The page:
If the Snow Doesn’t Melt

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Guest post by MJ Lisbeth

Years ago, I did a solo bicycle tour from France into Spain and back. Along the way, I stopped in Lourdes. I didn’t expect its waters to heal any of my psychological wounds (of which I had many) or even physical ones (of which I was, at the time, almost entirely free). Rather, I was simply curious.

Having attended Catholic school, I’d heard and read about the supposed Marian apparition. I didn’t expect to see anything of the sort or, really, anything fit for an X Files script. To tell you the truth, even when I was a believing, observant Catholic—or, later, when I conflated something I now realize as a psychological near-breakdown with “accepting Jesus Christ as my Lord and Saviour” and threw myself into an Evangelical Church and organization—I didn’t believe in divine or Marian apparitions, or anything else that could be called “miraculous” or “supernatural.” Some might argue that on that basis, I never was a “true” Christian, and I won’t argue with that assessment mainly because today, as an atheist, it really doesn’t matter to me. I guess that, if anything, I wondered whether there was some rock formation or something that might’ve looked like the figure of Mary, just as some mirage in the desert might’ve caused someone to think that Jesus or somebody was turning stones into bread or water into wine.

I did have two other reasons for stopping in Lourdes. One, it was along my way and, being a fairly large town in a rural area, I figured I could get something to eat and refill my water bottles, if not with the “holy” stuff. Second, I wanted to get a gift for my mother. I accomplished both: She was happy to receive the Sainte Bernadette medal I bought.

Even if my mother had been indifferent to it, I would have been happy I went to Lourdes. It’s actually a lovely place, in part because of its location in the Pyrenees foothills. (But I must warn any potential traveler: “It ain’t Paris.” When I was there, the cafes and everything else in the town slammed shut at 9pm.) And I continued a correspondence with the man from whom I bought the medal until he passed away. Turns out, he had no more religious belief than I had!

Ironically, my brief stay among thousands of pilgrims, some of whom had saved up for a once-in-a-lifetime trip, may have been a nail in the coffin of whatever belief I still may have had. I wasn’t quite a full-blown atheist, but by that time I had dissociated myself from organized religion and knew that I didn’t—trending toward couldn’t—harbor any faith in a supernatural being. Still, I kept my eyes open for someone who might hobble up to the grotto, take of the water, throw off his or her crutches and skip away, singing praises to the Lord. I’m not sure that such a spectacle would have ignited any kind of faith in me, but I didn’t see anything of the sort.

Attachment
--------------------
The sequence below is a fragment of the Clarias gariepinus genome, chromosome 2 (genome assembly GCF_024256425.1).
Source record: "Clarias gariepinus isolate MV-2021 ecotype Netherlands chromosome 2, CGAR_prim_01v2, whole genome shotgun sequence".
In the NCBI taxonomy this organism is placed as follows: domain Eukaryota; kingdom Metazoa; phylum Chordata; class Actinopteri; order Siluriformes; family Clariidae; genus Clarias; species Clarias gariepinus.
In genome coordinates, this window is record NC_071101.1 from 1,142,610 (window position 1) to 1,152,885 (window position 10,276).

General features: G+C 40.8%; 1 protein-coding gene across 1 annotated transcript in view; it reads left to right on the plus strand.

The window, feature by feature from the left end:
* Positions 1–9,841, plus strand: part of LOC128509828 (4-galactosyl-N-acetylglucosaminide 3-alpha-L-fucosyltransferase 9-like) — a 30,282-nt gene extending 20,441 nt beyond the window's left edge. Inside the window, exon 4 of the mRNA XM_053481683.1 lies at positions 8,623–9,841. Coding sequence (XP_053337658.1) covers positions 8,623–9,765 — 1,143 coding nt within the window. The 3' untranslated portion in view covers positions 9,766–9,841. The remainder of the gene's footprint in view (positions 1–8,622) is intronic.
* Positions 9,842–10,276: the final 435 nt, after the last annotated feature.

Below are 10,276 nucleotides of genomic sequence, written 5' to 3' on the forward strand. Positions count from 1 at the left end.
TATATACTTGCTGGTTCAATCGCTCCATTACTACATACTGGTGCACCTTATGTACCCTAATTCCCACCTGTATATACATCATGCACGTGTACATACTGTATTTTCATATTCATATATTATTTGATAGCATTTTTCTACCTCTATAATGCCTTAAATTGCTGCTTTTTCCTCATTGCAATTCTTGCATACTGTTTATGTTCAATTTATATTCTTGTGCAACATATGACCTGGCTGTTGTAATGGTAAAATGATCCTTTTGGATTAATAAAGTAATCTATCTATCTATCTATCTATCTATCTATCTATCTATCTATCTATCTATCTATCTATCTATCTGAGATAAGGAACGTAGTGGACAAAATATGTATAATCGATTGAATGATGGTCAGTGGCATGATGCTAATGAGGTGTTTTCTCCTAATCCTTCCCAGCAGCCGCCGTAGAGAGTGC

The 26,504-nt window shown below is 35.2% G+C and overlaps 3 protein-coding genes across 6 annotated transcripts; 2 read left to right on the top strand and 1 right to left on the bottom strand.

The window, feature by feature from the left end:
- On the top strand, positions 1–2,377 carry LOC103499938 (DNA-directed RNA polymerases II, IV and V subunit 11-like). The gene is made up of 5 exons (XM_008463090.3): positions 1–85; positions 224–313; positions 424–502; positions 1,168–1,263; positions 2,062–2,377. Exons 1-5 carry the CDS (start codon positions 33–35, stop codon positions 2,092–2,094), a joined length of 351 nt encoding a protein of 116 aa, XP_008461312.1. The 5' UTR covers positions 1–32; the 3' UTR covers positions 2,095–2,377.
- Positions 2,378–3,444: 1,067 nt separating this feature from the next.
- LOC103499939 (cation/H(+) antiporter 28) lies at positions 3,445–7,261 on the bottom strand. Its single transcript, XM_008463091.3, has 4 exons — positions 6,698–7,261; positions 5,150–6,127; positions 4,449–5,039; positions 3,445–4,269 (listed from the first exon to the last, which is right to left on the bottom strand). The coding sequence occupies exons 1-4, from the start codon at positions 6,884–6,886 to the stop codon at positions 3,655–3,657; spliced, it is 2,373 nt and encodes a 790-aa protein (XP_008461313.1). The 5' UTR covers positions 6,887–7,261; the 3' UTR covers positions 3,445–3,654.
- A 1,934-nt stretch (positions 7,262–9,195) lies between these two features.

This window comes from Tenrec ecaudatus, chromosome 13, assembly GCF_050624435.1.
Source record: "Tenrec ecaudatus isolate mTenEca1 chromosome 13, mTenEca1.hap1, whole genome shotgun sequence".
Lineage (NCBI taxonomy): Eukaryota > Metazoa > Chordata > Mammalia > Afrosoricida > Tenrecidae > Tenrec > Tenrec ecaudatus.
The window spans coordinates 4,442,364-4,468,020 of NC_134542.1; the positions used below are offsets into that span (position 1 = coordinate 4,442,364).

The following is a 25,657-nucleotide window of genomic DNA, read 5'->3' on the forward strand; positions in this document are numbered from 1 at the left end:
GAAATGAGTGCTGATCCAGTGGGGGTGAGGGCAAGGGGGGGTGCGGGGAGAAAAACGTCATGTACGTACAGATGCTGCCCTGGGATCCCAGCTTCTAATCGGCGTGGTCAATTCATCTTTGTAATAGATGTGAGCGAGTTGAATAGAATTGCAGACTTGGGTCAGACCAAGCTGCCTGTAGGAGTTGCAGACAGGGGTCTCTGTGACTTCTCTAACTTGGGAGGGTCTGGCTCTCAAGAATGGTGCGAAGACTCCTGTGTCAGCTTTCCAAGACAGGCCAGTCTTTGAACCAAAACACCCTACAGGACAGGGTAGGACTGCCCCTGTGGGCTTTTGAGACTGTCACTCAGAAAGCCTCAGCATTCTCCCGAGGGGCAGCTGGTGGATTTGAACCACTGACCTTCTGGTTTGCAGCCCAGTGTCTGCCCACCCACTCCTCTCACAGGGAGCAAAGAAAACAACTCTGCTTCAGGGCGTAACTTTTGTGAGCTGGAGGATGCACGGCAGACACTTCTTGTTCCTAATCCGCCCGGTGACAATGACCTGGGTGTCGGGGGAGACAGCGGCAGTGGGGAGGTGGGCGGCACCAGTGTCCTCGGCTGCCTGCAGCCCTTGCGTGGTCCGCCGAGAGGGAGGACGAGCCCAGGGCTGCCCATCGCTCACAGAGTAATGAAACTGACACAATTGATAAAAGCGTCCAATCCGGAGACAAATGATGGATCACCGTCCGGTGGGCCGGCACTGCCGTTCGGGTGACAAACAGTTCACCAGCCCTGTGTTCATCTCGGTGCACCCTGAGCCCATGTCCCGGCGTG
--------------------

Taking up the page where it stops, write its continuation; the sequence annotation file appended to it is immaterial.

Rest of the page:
I am sure other people hoped, or even expected, to see a “cure” or “miracle”—or to be the beneficiary of one themselves. They probably would have had a greater chance of winning the jackpot in the Francaise des Jeuxeven the Roman Catholic Church acknowledges that only 69 miraculous cures have occurred at the site since Bernadette Soubrious had her vision in 1858.

What brought all of this back to mind? A couple of days ago, a friend sent me a news item that, even after the Trump Presidency, makes an episode of The X Files seem like The Financial Times.

It happened in the wake of the Texas snowstorm, which itself seems almost surreal. Some folks picked up balls of the white stuff, lit a cigarette lighter or match—or turned on a blow dryer–and, upon seeing that the snow “didn’t melt,” decided that it was fake. Oh, but it gets even better: The “fake” snow is, they believe, part of a “government conspiracy” initiated by, depending on whom you listen to, Bill Gates or Joe Biden himself.

The science behind the “snow that doesn’t melt” is so simple that I—who last took a science class when Jimmy Carter was President—could understand it. You don’t even need my outdated, rudimentary knowledge: If you’ve ever ordered a snow cone on a boardwalk or at a state fair, you’ve seen it: The snow cone remains, well, a snow cone because the water from snow that melts on the surface is absorbed by the remaining snow. (If you’ve ever watched piles of snow disappear over a period of days after a storm, you’ll notice that the snow ever-so-gradually collapses inward and the water seeps out from underneath.) That is how snow cones hold onto their sugary flavor (and why they taste so good)—and why “fake” snow “doesn’t melt.” And the black marks you see in some of the videos are chemical burns from the butane lighters.